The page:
COMMENT | PAUL KALUNGI | “If you ever wish to understand anything, study its birth and its development”. So if you want to understand Bizonto’s drama on the current government in power, rather than reading the day’s headlines, study its development and evolution from FRONASA to PRA to NRA to NRM political party all of which have been under the leadership of one man.
In 1981, several young men many in their 20’s and 30’s set off to attack Kabamba barracks with, as we are told, 27 guns. The names of those original fighters who set off in a Mercedes Benz track read like a Ntare school roll call:
Paul Kagame, Fred Rwigyema, Elly Tumwine, Julius Chihandae, Fred Mwesigye, Jack Mucunguzi, George Mwesigwa, Charles Tusiime Rutarago, Akanga Byaruhanga, Arthur Kasasira, Nathan Mweinemuzei, David Ndyayondi, Robert Kabura, Lauben Ikondere, Paul Kagina, Shaban Kashanku, Enock Mondo, Frank Kifuba, Maurice Katungi, Hannington Mugabi and a hyper active kid called Andrew Kangaho.
They would later be joined by Kaguta Museveni and Sam Magara. Meanwhile the plans were hatched from Mathew Rukikaire’s Makindye home. Andrew Lutaaya, the track driver is one of the few (if not the only one) on this list that hails from ‘outside of that region’.
And yet this is not an effort at fanning nepotism or hatred by a certain tribe or certain tribes against others. Rather, it is to point out similar patterns in our country’s post-independence history that are not so different from what we have seen with the NRM government. Perhaps the only difference is that NRM has stayed in power longer than all previous regimes making some of those patterns easier to notice over time.
For a country that has not seen a peaceful transition, one would be right to argue that much if not all real state power lies not in parliament but in the security and intelligence organisations. Therefore;
For Idi Amin, the same practice we see today was well shown in having West Nilers, mostly Kakwas and Nubians, as his closest aides and confidants, entrusting them with highly classified operations and key military installations. Most notable were the likes of Isaac Maliyamungu, Mustafa Adrisi, Brigadier Taban, Colonel Gole, Ali Toweli, and current first deputy prime minister Moses Ali.
Nothing is clearer in history than the adoption by successful rebels of the methods they were accustomed to condemn in the forces they deposed
When the 1972 expulsion of Asians happened, the key beneficiaries of the property redistribution were still Amin’s fellow tribesmen. In the early 80’s, it was Moses Ali along with Adrisi Mustafa formed a rebel group in, you guessed right, West Nile (the UNRF), to fight for the return of their former leader.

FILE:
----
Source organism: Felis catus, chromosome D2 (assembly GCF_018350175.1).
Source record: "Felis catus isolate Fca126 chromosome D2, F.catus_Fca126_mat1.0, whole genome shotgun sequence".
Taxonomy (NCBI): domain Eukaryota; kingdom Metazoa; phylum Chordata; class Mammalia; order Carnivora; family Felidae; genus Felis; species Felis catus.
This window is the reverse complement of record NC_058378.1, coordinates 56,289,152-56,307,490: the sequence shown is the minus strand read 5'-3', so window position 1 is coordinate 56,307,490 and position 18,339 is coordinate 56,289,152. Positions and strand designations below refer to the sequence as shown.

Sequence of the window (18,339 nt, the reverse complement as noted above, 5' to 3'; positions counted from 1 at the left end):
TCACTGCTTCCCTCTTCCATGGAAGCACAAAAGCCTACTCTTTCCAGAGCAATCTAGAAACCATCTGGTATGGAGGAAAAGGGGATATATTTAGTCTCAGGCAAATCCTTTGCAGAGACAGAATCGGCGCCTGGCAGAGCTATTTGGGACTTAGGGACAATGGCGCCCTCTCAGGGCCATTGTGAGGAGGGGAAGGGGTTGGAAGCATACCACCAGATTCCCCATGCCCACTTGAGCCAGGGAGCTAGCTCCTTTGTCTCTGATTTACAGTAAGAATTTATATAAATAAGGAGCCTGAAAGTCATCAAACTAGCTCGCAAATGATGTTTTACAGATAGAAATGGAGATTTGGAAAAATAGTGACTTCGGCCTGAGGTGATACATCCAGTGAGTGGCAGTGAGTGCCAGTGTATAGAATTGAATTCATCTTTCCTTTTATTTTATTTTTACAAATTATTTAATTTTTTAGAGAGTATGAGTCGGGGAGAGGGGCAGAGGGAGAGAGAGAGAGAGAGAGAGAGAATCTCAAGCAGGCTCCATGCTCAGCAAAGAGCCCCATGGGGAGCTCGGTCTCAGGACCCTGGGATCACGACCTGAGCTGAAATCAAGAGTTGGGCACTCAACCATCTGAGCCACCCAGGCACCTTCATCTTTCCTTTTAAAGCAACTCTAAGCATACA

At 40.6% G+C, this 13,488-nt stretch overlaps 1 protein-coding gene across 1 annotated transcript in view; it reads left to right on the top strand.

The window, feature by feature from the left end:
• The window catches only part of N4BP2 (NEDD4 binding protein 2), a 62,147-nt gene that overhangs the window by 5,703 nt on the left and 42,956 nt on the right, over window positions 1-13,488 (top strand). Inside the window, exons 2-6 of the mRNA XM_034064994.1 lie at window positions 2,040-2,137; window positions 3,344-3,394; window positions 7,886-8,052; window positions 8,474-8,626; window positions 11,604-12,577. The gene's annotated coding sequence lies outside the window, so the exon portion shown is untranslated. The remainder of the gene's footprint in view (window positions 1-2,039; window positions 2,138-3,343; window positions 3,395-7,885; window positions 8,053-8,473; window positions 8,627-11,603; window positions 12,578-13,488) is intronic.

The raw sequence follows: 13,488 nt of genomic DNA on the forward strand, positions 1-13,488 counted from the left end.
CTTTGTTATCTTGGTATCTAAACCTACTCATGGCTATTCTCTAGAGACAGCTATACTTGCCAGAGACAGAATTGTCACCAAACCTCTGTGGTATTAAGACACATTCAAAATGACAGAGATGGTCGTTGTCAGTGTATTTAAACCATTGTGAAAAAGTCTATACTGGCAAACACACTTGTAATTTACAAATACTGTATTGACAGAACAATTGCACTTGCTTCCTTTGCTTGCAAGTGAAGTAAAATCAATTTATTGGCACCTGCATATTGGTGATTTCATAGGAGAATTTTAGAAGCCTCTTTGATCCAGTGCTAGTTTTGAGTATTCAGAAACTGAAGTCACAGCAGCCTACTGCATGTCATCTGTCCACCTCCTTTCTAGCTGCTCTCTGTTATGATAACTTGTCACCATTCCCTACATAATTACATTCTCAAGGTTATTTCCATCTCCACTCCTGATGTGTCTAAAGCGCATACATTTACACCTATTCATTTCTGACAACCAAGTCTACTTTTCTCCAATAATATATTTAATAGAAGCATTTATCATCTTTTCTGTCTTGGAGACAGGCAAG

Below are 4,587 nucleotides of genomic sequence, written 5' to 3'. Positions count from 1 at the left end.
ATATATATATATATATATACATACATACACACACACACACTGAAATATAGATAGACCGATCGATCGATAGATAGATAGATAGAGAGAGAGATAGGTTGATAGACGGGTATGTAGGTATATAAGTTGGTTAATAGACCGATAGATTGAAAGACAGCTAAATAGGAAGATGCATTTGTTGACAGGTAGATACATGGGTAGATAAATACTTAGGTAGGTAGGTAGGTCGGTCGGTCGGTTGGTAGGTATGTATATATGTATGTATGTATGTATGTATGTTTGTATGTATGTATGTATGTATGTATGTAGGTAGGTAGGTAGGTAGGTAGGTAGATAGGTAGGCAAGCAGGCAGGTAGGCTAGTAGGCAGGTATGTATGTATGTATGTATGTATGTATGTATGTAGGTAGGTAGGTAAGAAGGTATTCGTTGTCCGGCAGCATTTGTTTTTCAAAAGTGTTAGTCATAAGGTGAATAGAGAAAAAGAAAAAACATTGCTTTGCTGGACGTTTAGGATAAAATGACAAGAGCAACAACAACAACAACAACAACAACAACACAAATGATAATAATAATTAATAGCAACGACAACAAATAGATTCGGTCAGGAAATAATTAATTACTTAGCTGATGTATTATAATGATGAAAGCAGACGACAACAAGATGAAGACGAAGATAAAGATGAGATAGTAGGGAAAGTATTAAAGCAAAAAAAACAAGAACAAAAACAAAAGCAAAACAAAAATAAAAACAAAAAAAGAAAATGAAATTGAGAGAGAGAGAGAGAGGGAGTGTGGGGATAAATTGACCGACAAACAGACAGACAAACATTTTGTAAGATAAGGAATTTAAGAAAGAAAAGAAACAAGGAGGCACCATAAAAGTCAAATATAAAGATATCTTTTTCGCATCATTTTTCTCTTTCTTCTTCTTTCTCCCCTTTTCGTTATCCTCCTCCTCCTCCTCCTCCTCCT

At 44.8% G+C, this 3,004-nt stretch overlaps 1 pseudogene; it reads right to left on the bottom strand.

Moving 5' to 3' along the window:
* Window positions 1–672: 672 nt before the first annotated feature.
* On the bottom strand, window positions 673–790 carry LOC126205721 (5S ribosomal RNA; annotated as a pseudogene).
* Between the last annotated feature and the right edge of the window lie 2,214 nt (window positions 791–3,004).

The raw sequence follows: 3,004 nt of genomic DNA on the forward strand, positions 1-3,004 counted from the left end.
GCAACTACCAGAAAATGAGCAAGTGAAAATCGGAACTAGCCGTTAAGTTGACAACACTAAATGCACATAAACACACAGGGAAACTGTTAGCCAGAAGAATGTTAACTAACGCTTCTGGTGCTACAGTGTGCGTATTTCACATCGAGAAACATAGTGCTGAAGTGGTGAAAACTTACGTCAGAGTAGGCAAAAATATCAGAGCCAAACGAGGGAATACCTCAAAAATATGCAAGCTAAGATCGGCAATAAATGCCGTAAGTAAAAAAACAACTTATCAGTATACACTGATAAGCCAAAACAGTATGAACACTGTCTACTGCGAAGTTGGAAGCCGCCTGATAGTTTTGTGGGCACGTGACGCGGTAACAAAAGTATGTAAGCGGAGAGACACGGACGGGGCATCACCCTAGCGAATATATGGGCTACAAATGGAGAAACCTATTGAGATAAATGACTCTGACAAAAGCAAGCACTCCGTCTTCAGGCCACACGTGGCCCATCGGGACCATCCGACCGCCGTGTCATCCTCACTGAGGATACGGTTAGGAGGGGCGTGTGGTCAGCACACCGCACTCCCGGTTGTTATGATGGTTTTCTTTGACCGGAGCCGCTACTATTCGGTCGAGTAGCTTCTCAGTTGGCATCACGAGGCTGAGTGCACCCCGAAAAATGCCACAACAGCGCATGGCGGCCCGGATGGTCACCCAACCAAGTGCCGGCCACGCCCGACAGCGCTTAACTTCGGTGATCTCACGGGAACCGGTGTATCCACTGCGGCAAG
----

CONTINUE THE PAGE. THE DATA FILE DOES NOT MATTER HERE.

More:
Some have attributed Amin’s nepotism to his lack of education, but when Prof. Yusuf Lule stepped on the podium to speak for the first time as leader of post-Amin government, he famously/infamously remarked: “abaganda kyemwayagaliza embazi, kibuyaga asude.” (the baganda have got what they have always wished for)…it is our (Baganda) turn now.
He went ahead to appoint the likes of Robert Ssebunya, Sserumaga, Andrew Kayira to cabinet positions, to the great disappointment of the NCC. He further contacted Mr. David Nsubuga, a former Special Branch officer, who was in exile at the time, to become new Inspector General of Police.
An old man who frequented statehouse during Yusuf Lule’s 68 day rule told me the language of communication had changed entirely, to…….yah that one. And just like Amin before him, the demonstrations against his overthrow that chanted “ffe twagale Lule, oba tufa tufe” were fuelled by Ssenteza Kajubi, Paul Kavuma, his former appointees to cabinet, Not Natukunda or Opio.
Then came Obote who kept the Acholi close and his fellow Langis even much closer. With the Langi Oyite Ojok as the Chief of Staff of the armed forces, he was often looked at as the de facto second-in-command during Obote 2 regime. Several accounts indicate that Obote’s security detail was principally made of Langis (much like the Special Forces command that has been commanded by people of the same tribe: from Muhoozi Kainerugaba to Sabiti Muzeyi to Don Nabaasa and now James Birungi).
In 1983 when Oyite Ojok died in a plane crash, Obote eventually found a perfect replacement in a relatively less experienced Langi army officer, Smith Opon Acak, a move that would later lead to the 1985 coup.
When Museveni launched the bush war, he pointed to nepotism and sectarianism in the past regimes as one of the reasons that prompted him to wage war against them. If Obote and Amin were alive today, they’d laugh at Museveni.
Will Durant once profoundly remarked: ‘nothing is clearer in history than the adoption by successful rebels of the methods they were accustomed to condemn in the forces they deposed’.
History teaches us that we are not that much better off compared to those that came before us, so may be its time we reflected on the dynamics of power that create this stack contrast between our most cherished principles and what we actually practice!